It’s Not Personal, It’s Just Statistics

This has been a weird evening. It was incredibly mundane, but it was also a microcosm of sooo much. This post starts off slow and meandering, but gathers momentum and closes strong and poignant.

I am hanging out in Seattle, staying with a friend on Capitol Hill. I’m here to visit with family, catch up with friends, and catch up on all of the annoying little computer tasks that are hard to keep track of when you’re a shifty bum with inconsistent internet accessΒ  Friend is out attending Feelings Class (its an ongoing nonviolent communication workshop, he just calls it “feelings class” for short), so I have his apartment to myself for the evening.

Playing the car shuffling game with capitol hill street parking… yesteday I got away with only moving my car once in a 2hr zone, and I never saw any chalk on my tires. I was pleased with myself for finding an easy nook. Today I got over-confident. Or lazy. “Wow, maybe they’re just in the habit of skipping that block,” I think to myself. “Or maybe they do it every other day… I should move my car.” But ’round noon, I ignore my intuition buzzer. Then I ignore it at 2pm. And at 3pm. And by this time, it’s almost six anyways.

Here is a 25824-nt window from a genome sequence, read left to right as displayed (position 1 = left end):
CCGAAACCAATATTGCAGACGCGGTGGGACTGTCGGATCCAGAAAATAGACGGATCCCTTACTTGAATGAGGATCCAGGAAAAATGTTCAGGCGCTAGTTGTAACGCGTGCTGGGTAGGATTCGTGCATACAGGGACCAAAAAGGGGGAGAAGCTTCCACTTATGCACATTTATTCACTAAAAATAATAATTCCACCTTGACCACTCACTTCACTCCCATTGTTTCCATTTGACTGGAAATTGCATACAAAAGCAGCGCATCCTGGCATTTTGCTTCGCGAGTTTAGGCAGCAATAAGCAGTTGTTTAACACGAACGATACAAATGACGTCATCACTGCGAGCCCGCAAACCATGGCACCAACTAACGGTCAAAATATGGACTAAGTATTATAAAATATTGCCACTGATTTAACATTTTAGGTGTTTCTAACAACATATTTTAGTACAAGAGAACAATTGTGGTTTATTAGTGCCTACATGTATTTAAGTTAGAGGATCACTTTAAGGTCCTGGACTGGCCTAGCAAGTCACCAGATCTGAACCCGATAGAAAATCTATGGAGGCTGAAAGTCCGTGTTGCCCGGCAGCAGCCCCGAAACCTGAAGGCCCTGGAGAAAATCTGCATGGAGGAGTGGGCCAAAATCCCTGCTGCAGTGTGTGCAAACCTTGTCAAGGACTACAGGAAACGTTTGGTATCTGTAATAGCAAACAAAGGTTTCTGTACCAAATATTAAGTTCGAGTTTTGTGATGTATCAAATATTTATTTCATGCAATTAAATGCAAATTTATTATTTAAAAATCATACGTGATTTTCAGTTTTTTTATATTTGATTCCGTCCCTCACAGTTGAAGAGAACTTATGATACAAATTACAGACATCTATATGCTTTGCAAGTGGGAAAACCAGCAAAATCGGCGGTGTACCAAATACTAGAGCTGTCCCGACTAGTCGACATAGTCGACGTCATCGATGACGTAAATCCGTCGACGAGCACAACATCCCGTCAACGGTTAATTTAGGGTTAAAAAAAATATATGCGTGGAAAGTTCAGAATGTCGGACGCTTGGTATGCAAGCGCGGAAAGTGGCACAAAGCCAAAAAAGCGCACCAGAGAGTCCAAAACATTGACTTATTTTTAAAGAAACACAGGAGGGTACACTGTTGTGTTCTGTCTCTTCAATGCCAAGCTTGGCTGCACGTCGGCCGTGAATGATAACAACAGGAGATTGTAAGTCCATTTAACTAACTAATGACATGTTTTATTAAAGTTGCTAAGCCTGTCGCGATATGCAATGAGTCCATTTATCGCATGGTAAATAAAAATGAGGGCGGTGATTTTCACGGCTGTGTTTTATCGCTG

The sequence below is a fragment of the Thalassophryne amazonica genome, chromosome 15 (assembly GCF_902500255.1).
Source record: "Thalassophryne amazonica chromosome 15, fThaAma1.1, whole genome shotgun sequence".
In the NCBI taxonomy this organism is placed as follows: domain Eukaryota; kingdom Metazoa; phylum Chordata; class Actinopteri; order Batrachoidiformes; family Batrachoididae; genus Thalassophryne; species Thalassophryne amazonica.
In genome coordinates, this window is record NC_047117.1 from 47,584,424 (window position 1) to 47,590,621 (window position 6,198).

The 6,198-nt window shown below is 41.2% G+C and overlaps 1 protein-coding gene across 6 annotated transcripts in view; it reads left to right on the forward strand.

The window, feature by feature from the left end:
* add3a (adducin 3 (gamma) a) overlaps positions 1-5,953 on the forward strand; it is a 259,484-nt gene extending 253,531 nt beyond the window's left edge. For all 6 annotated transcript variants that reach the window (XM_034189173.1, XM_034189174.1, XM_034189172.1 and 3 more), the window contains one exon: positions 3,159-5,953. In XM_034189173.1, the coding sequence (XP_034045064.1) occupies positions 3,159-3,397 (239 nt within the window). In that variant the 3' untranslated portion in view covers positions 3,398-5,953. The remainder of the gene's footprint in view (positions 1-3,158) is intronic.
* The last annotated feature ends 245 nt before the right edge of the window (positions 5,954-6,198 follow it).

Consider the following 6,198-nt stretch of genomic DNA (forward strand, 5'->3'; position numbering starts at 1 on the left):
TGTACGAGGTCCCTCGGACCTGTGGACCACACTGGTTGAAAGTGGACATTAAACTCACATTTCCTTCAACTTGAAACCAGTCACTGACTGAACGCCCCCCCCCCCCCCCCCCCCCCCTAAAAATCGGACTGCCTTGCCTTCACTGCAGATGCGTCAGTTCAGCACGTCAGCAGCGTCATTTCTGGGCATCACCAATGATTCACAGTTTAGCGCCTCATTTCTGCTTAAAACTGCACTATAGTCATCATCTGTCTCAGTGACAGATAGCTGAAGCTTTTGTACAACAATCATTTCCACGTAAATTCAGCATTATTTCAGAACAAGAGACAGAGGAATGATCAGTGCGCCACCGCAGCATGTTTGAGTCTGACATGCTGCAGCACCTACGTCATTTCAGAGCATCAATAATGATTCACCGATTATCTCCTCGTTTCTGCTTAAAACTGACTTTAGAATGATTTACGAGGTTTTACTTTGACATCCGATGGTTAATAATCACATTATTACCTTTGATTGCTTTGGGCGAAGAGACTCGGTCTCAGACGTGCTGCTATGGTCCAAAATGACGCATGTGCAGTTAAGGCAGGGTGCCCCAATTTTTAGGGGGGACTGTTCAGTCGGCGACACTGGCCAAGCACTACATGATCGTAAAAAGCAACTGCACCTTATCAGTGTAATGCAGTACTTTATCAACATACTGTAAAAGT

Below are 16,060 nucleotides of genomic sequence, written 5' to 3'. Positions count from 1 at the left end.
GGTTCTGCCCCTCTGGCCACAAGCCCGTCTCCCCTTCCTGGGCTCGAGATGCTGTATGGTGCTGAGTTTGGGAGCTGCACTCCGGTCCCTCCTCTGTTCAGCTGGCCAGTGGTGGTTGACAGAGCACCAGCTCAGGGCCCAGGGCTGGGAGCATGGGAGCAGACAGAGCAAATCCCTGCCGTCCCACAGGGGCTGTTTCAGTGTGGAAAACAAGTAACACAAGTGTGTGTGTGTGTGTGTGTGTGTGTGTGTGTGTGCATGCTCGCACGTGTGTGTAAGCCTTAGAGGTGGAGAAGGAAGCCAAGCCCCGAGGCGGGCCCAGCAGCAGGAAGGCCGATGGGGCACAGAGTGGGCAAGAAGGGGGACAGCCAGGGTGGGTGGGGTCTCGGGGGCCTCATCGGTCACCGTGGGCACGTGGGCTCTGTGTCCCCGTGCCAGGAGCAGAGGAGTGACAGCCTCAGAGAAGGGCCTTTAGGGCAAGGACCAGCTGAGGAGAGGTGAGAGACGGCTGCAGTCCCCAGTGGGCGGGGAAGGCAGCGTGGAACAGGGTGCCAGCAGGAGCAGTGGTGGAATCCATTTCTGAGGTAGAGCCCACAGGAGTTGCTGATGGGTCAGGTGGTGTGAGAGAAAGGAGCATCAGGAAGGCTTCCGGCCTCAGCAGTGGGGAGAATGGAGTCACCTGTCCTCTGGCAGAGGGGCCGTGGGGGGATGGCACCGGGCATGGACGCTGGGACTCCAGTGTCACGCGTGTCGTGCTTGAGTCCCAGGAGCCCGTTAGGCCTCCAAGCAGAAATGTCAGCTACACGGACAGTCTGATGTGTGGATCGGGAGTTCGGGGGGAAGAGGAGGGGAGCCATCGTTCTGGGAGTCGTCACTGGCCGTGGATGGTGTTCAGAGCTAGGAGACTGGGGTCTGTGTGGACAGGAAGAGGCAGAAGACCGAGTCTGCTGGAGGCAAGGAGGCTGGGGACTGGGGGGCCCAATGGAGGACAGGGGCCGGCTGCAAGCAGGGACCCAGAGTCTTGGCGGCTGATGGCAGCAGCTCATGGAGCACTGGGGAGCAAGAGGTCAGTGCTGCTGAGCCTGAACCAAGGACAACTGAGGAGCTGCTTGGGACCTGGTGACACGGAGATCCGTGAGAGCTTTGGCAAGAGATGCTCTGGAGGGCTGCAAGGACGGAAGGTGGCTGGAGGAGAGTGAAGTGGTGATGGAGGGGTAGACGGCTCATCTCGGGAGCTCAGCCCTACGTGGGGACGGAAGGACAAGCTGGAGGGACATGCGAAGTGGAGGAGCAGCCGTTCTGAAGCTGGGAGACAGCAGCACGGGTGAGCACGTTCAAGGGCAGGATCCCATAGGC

I smoke half a joint on the way from the hacker lab that Friend works at, where I’ve been computering on my computer all day, towards my car. The joint is soothing, reassuring. As I walk up to my car, I feel the sinking feeling as I glimpse the telltale white envelop on my windsheild. $53, Holy Fuck. GAAAAGH. Yeach.

Damnedlazyjerkwhydidn’tyoujustmovethedamncaryouasshole.
Friendtoldyouwherethealldayparkingwas,allyouhadtodowascomebackandmovethefriggingcar,RAWR.

I get in the car and relax, get all Zen about it. Whatever.